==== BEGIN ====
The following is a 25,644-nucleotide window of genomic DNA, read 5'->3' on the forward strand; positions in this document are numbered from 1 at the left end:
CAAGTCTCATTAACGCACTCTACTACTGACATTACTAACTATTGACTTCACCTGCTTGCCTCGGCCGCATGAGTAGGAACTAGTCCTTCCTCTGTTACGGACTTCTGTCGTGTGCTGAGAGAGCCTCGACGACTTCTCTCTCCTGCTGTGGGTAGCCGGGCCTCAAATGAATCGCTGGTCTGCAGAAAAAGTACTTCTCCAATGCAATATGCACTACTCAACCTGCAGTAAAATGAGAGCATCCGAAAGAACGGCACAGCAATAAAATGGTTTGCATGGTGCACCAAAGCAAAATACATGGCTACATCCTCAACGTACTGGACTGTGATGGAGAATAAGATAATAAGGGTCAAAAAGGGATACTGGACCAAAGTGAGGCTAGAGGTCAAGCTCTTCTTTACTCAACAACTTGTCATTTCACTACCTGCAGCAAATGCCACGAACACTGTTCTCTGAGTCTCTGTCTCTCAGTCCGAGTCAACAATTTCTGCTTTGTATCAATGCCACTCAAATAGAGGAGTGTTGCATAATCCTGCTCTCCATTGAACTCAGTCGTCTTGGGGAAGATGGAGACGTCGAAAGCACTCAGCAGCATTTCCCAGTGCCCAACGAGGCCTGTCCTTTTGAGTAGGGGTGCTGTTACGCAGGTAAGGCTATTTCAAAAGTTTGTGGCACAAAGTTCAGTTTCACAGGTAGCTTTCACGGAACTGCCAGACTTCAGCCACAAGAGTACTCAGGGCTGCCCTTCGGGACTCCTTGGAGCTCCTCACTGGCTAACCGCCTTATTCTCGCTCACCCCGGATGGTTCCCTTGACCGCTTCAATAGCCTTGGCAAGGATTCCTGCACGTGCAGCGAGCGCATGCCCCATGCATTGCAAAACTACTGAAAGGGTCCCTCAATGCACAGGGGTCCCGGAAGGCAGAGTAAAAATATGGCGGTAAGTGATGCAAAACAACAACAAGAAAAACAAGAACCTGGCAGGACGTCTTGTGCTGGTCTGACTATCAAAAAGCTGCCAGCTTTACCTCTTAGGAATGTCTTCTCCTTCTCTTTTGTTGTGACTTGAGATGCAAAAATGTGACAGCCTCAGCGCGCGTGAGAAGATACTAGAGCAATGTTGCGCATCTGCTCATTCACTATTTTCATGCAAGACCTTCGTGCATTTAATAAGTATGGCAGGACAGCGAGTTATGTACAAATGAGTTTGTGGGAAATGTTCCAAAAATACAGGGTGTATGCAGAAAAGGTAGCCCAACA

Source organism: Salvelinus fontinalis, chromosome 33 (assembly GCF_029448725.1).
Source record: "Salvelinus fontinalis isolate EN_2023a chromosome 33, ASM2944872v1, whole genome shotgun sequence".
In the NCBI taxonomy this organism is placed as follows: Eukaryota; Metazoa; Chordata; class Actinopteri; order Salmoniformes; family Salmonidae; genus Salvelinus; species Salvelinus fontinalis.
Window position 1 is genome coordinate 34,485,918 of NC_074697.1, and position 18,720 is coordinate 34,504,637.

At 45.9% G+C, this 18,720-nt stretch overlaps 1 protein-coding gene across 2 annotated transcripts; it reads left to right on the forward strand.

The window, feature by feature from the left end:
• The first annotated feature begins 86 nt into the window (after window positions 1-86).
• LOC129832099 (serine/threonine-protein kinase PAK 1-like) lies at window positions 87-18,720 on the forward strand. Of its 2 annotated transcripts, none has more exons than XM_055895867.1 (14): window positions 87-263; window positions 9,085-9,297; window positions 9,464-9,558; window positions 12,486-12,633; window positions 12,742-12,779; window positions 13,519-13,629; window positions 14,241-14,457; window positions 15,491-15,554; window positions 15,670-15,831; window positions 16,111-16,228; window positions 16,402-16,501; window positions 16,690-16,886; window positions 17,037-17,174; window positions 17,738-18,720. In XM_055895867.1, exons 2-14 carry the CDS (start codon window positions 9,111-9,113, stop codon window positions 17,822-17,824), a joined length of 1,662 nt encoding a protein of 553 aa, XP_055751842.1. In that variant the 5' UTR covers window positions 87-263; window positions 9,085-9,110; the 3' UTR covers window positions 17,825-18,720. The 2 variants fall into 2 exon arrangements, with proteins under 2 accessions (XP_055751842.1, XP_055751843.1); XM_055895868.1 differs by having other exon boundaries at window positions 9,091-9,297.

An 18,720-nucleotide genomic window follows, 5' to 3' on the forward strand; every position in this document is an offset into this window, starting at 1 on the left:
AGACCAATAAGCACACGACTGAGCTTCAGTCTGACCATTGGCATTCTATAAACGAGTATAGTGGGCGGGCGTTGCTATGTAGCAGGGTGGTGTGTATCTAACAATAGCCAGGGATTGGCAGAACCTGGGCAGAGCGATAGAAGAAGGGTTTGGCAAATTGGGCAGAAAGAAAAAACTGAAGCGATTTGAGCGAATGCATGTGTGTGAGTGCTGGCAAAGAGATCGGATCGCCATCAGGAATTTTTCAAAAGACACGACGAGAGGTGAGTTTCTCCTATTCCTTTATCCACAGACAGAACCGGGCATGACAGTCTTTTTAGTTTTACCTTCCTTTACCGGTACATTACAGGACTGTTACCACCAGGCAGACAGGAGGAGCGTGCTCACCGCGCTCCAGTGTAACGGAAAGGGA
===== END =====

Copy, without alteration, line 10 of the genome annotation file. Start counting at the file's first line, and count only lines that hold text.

• LOC129832099 (serine/threonine-protein kinase PAK 1-like) lies at window positions 87-18,720 on the forward strand. Of its 2 annotated transcripts, none has more exons than XM_055895867.1 (14): window positions 87-263; window positions 9,085-9,297; window positions 9,464-9,558; window positions 12,486-12,633; window positions 12,742-12,779; window positions 13,519-13,629; window positions 14,241-14,457; window positions 15,491-15,554; window positions 15,670-15,831; window positions 16,111-16,228; window positions 16,402-16,501; window positions 16,690-16,886; window positions 17,037-17,174; window positions 17,738-18,720. In XM_055895867.1, exons 2-14 carry the CDS (start codon window positions 9,111-9,113, stop codon window positions 17,822-17,824), a joined length of 1,662 nt encoding a protein of 553 aa, XP_055751842.1. In that variant the 5' UTR covers window positions 87-263; window positions 9,085-9,110; the 3' UTR covers window positions 17,825-18,720. The 2 variants fall into 2 exon arrangements, with proteins under 2 accessions (XP_055751842.1, XP_055751843.1); XM_055895868.1 differs by having other exon boundaries at window positions 9,091-9,297.